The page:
Saronic Gulf Islands. Students who enroll in the art and thought in ancient Greece course will travel to Greece for two weeks; the professors will lead a tour of various sites. “We have planned two weeks travel in Greece: Athens, Delphi, Olympia, Epidaurus, Mycenae, Eleusis, Sounion, Knossos, Phaistos,” Oakes said. The price of the trip for the Greek mythology course is $2,823. This includes airfare, hotel accomodations, sightseeing and some meals. The cost of the trip varies depending upon when the student signs up. “The earlier students sign up for the trip, the less it will cost,” Jordan said. The two-week trip for the art and thought in ancient Greece course is $3,300. The price includes airfare, folk dancing lessons, breakfasts, ferry tickets and hotel accomodations. Because the trips are being offered with the classes, students can also use financial aid to pay for the trip. “Any remaining financial aid a student has can be used to help cover the cost of the trip,” she said. Although Jordan has taken several of her classes to Paris, this will be the first time she will take a class to Greece. “It occurred to me that there isn’t a class that focuses exclusively on the Greek classics,” she said. “I thought it would be a fun thing to do here, and the response has been very positive.” As for Oakes, this will not be the first time he has taken a class to Greece. Nevertheless, he said it’s a great opportunity for students. “It’s a tremendous opportunity to experience first-hand some of the most important roots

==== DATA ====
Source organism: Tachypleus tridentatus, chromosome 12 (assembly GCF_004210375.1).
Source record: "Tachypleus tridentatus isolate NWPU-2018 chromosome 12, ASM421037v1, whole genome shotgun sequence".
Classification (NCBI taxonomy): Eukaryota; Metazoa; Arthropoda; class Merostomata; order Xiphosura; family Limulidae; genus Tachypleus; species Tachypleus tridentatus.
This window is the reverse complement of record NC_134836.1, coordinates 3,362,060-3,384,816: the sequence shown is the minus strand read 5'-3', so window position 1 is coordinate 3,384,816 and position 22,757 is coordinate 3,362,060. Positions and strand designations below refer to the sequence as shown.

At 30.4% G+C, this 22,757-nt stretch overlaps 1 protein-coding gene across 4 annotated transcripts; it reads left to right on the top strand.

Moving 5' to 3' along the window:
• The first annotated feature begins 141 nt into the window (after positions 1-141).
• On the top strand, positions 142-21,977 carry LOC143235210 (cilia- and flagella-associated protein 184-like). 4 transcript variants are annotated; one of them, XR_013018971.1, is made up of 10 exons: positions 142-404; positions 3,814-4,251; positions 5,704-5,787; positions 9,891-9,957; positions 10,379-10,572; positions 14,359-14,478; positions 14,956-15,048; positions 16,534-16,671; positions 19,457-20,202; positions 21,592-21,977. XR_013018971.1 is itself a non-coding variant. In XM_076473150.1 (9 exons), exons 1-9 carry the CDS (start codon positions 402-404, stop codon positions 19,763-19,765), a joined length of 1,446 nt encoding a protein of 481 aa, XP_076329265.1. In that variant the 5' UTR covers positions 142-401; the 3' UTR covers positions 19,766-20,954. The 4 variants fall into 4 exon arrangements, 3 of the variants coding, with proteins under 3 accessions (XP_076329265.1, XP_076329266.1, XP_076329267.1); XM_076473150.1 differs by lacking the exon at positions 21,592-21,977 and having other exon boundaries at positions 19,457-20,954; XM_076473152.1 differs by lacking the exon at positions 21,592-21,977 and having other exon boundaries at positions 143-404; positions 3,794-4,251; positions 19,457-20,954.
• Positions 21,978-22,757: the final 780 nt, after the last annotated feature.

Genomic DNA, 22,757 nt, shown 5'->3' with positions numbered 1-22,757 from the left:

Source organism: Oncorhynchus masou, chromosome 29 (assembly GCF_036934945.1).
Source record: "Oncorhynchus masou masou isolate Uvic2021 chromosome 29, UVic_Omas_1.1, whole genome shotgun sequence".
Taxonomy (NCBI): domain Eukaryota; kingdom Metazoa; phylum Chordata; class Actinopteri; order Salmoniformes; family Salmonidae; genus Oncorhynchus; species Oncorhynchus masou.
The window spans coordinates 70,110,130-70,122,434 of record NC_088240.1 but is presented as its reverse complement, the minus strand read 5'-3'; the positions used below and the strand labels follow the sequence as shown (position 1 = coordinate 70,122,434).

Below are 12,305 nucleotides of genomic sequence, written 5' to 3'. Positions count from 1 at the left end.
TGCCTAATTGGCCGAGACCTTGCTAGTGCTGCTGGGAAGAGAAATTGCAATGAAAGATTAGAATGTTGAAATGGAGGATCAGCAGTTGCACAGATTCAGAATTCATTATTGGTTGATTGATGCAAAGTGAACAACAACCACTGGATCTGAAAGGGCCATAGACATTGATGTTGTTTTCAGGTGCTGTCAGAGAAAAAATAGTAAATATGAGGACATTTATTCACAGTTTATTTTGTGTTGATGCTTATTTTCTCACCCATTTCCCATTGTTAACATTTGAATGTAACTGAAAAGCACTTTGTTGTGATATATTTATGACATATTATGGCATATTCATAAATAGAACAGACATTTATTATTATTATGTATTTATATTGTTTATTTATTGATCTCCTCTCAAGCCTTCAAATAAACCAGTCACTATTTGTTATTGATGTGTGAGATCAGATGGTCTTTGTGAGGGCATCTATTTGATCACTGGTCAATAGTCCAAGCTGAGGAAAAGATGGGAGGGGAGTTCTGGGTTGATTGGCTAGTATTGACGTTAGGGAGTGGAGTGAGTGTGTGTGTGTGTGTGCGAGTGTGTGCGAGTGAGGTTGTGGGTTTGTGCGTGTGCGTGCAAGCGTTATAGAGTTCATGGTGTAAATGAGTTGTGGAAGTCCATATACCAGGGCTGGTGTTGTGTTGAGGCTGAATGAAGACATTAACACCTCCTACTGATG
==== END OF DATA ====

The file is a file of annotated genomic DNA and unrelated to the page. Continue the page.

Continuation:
of Western civilization,” he said. “Ancient Greece is rightly regarded as one of the most important, enlightened civilizations of all time. It still influences much of our thought and behavior.” Both courses are three credit hours. Students must have passed writing 101 in order to register up English 310. To sign up for the Greek mythology trip, students can contact: Ann Jordan in Bancroft 261 or at jordana@winthrop. edu. For questions regarding financial aid for the Greek mythology trip, students can contact Jeanie Faris in Tillman 119. To sign up for the art and thought in ancient Greece course, students can contact: M. Gregory Oakes at oakesm@ winthrop.edu, Gerry Derksen at derkseng@winthrop.edu or Karen Derksen at derksenk@ winthrop.edu.

“”

I thought it would be fun to do here, and the response has been very positive. Ann Jordan

English professor

The Breakdown: English 310: Greek Mythology Professor: Ann Jordan The course covers: Greek mythology, history and drama Length of course: full spring semester Course capacity: 25 Length of trip: nine days (during spring break) Cost of trip: $2,823 (will increase as registration nears a close) What’s included in cost: airfare, hotel accomodations, sightseeing Sights: Athens, Parthenon, Delphi and Saronic Gulf islands